Southern Research infectious disease researcher Tim Sellati, Ph.D., will join an Alabama delegation on a trade mission to Germany and Denmark next week that aims to raise the profile of the state’s bioscience sector and create pathways for collaboration.
Kicking off Monday, the “Alabama Life Sciences Trade and Investment Mission” features high-level networking events, expert briefings, presentations, and visits to biotechnology parks in Berlin and Copenhagen.
“Participating in Alabama’s European bio-focused trade mission provides Southern Research with an opportunity to showcase our organization’s extensive capabilities in life sciences while also sharing valuable information about the scope and vitality of the state’s biosciences sector,” said Art Tipton, Ph.D., president and CEO.
“As a group, the Alabama trade mission delegation can make connections and build relationships with counterparts in Germany and Denmark that can lead to productive research partnerships and strategic collaborations,” Tipton added.
Both Germany and Denmark have substantial life sciences industry concentrations. Germany is a leading international biotech hub and a primary location for pharmaceutical research and production. Denmark possesses an extensive research and development network and Europe’s largest commercial drug pipeline.
Sellati, Distinguished Fellow and Chair of the Infectious Disease Department in Southern Research’s Drug Discovery Division, said he will share details about the Birmingham-based non-profit organization’s expertise in life sciences during presentations in both Berlin and Copenhagen.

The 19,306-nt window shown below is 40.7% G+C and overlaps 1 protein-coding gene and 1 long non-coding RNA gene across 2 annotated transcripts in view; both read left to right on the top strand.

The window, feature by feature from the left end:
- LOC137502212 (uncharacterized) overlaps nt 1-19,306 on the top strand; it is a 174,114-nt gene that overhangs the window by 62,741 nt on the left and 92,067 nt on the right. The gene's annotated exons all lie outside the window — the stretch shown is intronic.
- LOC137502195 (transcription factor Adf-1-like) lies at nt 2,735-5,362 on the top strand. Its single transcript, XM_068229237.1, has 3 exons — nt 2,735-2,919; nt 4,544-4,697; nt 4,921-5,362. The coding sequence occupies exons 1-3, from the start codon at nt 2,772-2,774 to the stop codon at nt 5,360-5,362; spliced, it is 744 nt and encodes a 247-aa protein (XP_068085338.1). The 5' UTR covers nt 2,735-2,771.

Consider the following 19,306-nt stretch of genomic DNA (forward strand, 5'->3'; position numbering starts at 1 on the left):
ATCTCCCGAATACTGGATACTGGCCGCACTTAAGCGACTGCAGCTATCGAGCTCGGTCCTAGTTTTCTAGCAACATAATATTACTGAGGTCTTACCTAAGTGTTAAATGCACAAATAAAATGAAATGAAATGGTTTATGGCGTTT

“We obviously have a lot to be proud of in terms of our drug discovery and drug development capabilities,” Sellati said. “What I want to achieve by attending this mission is to communicate the diverse capabilities of Southern Research to groups in Europe.”
Sellati said Southern Research and Alabama’s emerging life sciences sector can benefit from collaborative opportunities and connections developed on the trip to the European bioscience hotbeds.
“The best science — whether it is basic research, translational research, drug discovery or drug development — simply cannot be done in a silo,” he said. “No one individual, no one institution has cornered the market on all the details necessary to move an idea from that light-bulb moment into a clinic so it can help a patient. It’s going to have to build upon a teamwork effort.”
In addition, interest in establishing broad international research partnerships is increasing within the scientific community as pressures build on government research funding, Sellati added.
“That’s really what is necessary to tackle some of the most significant public health challenges that we face, whether it be Ebola, Zika virus, Lyme disease, HIV/AIDS, or influenza,” he said.
“We know it is not a matter of if but when the world will face another influenza pandemic. We have no idea what Mother Nature has in store for us next month, next year, five years from now, in terms of infectious disease challenges.”
While in Berlin, the Alabama delegation will visit BiotechPark Berlin-Buch, one of the largest such facilities in Germany, with more than 60 companies carrying out research, development and production. The team will also visit Bayer’s CoLaborator, an incubator for startups on the company’s campus.
In Denmark, there will be a tour of the Copenhagen BioScience Park (COBIS), a facility in the heart of the Medicon Valley bio-cluster that houses labs, startups and mid-size companies.
Greg Canfield, secretary of the Alabama Department of Commerce, is leading the life sciences trade mission, which begins in Berlin on Monday and concludes in Copenhagen on Friday.
The Alabama delegation includes two dozen representatives of bioscience organizations and companies, economic development specialists, elected leaders, and university officials.